AD: Cultures should evolve over time as the company evolves, while the underlying values of a company stay more consistent. For example, if one of our core values is being customer-centric, we’d want to preserve and reinforce that value over time. On the other hand, companies that are very early in their stage of growth might have a culture that is scrappy [and] more tolerant of risk.
[These] companies need to be more mindful of creating long-term, sustainable solutions for things … The key to getting this balance right is to occasionally pause just long enough to evaluate where we’re at, asking, “does our way of doing things still work for us? What tweaks or adjustments do we need to make to achieve our business goals and build a long-term, sustainable future?” Like with many things in life, it’s a matter of balance and being careful not to swing too wildly in one direction or another.
U: You have a lot of experience in the tech industry. If you could share one lesson you’ve learned with other leaders, what would it be?
AD: Stay connected to your purpose and mission. When we all have a sense of what Uniphore has to offer the world, and we relate our roles to the mission of the company, asking ourselves, “How am I contributing to our success? How is my team contributing to success?”, it makes our work so much more fulfilling. When you’re connected to purpose and mission, you have a better sense for what is important. As leaders, we have to constantly be thinking of our functions and our teams as enablers of success, connected to purpose and mission, and we have to communicate and reinforce that every day in very real, tangible ways. It makes a huge difference in the focus, creativity and success of our teams.
U: Did you have a mentor growing up? If so, who was it?
AD: I had many. In my early days (age 13 to 18) it was my Uncle, who was a very successful businessman. I landscaped his property in the summers, and sometimes he’d work alongside me and tell me stories about how he overcame setbacks as a young entrepreneur. He taught me about the value of hard work, accountability, and perseverance. In my professional life, I had a peer at PepsiCo who instilled the value of “knowing the business.” We sat down one day in an onboarding session, and he had nothing but a pencil and a blank sheet of paper. He drew four simple pictures and made a few hand-written bullet points, explaining how the business worked. I was stunned and impressed with how much he knew about the business as an HR leader, and how that business knowledge made him one of the best HR professionals I’ve known. One of my HR mentors at Electronic Arts opened my eyes to the creativity that can be applied in the HR profession, which is something I constantly think about and act upon. Mentoring can happen formally and informally; I think it’s as much about the person who is hungry to be mentored as the person doing the mentoring. You can learn a lot from people by listening with curiosity.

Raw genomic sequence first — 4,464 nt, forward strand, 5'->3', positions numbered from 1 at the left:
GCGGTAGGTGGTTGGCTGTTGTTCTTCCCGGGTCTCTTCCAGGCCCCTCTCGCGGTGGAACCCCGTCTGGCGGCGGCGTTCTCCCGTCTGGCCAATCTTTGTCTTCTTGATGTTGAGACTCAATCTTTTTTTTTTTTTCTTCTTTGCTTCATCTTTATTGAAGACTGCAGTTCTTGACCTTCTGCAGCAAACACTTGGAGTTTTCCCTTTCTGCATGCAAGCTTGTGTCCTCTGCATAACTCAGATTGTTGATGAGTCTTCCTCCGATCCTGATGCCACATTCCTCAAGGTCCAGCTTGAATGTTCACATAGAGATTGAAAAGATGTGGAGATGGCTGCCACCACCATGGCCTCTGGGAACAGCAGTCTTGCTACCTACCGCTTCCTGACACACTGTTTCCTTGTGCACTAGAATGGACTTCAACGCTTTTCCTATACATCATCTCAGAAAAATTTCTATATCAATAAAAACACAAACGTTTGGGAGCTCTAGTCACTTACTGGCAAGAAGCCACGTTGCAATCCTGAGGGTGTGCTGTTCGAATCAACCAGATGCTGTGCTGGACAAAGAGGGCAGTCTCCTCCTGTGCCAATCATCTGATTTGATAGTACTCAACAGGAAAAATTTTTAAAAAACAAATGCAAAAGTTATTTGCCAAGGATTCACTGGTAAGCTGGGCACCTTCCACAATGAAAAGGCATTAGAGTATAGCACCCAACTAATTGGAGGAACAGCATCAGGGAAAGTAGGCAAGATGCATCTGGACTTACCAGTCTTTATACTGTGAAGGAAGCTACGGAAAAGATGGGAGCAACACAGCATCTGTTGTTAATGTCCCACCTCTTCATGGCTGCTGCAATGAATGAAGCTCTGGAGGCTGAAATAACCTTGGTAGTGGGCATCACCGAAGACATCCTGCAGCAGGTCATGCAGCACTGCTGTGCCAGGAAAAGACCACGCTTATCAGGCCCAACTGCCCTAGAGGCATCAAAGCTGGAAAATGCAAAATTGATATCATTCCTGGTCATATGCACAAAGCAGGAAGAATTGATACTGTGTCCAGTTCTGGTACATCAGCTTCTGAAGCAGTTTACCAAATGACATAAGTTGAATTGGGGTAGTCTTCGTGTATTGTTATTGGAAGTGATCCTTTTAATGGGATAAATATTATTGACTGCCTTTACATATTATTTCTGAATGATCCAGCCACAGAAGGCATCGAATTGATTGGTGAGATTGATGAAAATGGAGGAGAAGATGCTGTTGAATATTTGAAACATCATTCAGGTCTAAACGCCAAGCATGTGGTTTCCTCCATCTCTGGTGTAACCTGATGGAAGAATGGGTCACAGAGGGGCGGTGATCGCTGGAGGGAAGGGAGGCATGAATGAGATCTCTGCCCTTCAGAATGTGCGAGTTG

U: Lastly, what’s one place you’ve always wanted to visit but haven’t yet?
AD: Believe it or not, after 25+ years in this profession in global roles, I’ve never been to India! I’m looking forward to visiting the teams in India at Uniphore as soon as conditions allow.